They believe in free trade and markets where prices are set by supply and demand and where hard work and ingenuity are amply rewarded. They are often characterized as being against all forms of regulation, but that simply is not true. They believe that certain limits must be placed on the business sector in the interest of the public good, such as laws that prohibit the forming of monopolies.

    Conservatives are also for small government whenever possible, allowing people the latitude to solve their own problems, and detesting an intrusive form of government that tries to have a hand in every aspect of a person's life.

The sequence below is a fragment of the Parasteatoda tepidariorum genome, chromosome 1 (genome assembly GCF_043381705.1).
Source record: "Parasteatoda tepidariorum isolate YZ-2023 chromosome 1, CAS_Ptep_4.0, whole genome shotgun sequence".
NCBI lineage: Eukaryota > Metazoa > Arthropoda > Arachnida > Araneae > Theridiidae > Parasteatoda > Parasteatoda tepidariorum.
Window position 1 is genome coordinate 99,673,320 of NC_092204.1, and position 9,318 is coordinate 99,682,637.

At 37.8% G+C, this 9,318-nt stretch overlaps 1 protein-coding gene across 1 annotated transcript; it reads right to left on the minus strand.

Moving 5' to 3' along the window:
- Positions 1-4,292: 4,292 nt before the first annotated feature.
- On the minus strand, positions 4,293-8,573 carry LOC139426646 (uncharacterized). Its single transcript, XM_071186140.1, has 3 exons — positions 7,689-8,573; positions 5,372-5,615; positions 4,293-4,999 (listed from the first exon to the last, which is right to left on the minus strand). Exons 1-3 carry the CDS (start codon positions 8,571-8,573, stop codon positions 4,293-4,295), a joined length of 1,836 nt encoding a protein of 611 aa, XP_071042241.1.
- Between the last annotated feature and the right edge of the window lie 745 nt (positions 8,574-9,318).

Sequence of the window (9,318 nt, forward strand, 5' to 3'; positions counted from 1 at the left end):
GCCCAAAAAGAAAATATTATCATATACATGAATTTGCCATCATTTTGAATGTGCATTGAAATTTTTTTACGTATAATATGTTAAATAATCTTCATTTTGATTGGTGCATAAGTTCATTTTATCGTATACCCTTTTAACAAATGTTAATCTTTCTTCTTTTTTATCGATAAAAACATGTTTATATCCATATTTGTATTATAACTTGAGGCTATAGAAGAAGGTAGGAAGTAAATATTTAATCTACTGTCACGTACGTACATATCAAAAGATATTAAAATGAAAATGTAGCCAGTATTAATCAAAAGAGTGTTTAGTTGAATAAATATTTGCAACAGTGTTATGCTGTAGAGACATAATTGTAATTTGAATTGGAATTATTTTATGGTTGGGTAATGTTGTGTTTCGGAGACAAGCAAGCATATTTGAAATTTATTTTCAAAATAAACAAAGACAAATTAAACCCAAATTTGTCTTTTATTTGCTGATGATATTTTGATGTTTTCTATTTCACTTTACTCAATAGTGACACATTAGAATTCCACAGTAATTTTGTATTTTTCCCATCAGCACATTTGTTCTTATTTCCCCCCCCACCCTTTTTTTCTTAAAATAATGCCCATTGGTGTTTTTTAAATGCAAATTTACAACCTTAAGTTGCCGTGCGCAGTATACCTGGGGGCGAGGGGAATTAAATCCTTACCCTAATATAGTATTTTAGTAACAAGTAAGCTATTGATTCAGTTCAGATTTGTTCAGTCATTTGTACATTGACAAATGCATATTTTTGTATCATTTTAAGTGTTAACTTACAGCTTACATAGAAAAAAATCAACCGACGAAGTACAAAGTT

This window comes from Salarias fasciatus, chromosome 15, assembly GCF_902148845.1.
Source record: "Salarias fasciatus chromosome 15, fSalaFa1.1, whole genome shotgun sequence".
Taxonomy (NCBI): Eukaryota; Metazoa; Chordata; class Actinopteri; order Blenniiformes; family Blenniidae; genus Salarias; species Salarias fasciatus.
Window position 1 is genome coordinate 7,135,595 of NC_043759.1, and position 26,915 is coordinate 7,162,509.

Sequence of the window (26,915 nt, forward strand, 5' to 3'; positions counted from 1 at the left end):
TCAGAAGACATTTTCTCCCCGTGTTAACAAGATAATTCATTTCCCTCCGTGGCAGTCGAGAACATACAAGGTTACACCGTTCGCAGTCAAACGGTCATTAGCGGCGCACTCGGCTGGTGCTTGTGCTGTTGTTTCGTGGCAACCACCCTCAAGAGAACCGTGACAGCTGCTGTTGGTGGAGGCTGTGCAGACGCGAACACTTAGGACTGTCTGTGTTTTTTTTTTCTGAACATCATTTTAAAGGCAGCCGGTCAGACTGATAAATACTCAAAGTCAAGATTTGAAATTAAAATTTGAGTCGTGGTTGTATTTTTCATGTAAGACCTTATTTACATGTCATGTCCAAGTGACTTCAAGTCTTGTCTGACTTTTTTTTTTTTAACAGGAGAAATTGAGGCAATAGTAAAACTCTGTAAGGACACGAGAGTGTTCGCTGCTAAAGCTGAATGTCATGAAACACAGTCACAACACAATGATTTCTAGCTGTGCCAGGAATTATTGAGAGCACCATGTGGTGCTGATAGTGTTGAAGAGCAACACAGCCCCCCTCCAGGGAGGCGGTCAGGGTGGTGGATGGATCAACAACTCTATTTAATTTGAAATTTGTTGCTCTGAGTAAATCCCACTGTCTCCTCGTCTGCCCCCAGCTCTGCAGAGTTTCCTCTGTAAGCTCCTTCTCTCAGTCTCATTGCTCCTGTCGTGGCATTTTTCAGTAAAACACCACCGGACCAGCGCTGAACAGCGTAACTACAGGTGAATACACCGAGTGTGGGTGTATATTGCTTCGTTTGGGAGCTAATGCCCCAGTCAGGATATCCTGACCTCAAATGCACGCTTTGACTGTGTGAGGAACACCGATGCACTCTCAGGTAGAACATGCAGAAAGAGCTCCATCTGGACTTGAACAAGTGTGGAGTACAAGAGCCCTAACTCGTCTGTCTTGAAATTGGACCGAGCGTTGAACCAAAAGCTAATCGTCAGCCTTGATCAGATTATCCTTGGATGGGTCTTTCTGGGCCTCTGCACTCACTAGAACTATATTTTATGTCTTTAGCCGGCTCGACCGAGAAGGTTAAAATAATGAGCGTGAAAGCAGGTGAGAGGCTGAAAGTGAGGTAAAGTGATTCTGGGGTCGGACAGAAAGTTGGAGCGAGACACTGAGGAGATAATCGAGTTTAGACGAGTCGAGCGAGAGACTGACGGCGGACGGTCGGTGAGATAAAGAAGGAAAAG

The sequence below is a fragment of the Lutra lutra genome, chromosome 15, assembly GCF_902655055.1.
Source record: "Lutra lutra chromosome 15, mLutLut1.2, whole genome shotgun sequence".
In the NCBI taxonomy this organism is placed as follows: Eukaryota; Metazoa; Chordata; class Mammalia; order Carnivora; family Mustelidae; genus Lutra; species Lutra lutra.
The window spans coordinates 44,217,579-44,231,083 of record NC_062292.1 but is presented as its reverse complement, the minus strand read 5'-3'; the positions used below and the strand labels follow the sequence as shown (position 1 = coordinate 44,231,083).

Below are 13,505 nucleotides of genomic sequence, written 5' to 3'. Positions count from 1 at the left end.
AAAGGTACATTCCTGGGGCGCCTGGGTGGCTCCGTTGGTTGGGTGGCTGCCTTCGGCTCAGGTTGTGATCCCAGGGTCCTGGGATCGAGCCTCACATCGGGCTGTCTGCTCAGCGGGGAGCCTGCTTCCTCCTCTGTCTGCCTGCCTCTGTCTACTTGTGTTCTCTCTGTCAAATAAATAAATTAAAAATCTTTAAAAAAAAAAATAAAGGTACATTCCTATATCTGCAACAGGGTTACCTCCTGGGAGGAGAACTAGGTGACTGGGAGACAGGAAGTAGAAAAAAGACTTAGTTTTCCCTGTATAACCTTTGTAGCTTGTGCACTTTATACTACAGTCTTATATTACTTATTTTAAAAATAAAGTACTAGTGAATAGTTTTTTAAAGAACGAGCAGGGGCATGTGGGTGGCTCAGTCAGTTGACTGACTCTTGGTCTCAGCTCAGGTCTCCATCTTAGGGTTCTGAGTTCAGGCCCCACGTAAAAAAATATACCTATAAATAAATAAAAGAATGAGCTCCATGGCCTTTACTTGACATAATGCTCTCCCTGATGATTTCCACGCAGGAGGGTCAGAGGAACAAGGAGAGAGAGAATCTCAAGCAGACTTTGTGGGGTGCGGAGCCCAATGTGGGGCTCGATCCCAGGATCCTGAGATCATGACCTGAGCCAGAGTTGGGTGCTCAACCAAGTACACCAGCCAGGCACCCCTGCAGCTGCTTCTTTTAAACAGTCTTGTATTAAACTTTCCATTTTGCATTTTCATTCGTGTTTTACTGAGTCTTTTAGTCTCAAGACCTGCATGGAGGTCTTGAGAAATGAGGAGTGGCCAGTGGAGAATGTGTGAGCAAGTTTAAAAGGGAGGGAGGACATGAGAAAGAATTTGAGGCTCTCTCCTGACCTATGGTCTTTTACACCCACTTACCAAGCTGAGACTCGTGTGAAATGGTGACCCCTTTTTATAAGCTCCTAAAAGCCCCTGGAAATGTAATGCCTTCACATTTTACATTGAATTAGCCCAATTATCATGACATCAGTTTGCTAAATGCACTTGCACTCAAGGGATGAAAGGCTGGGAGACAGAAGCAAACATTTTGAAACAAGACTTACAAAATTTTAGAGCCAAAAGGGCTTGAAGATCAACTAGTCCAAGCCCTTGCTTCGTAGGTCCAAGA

Conservatives stand for true liberty and independence.


    Liberals stand for government control of one's life "for our own good," smothering one's impulse to stand up on one's own, forcing what they think is best on its citizenry. It is a misguided, and often abused, desire for harmony and a great society at the expense of the very people they seek to help.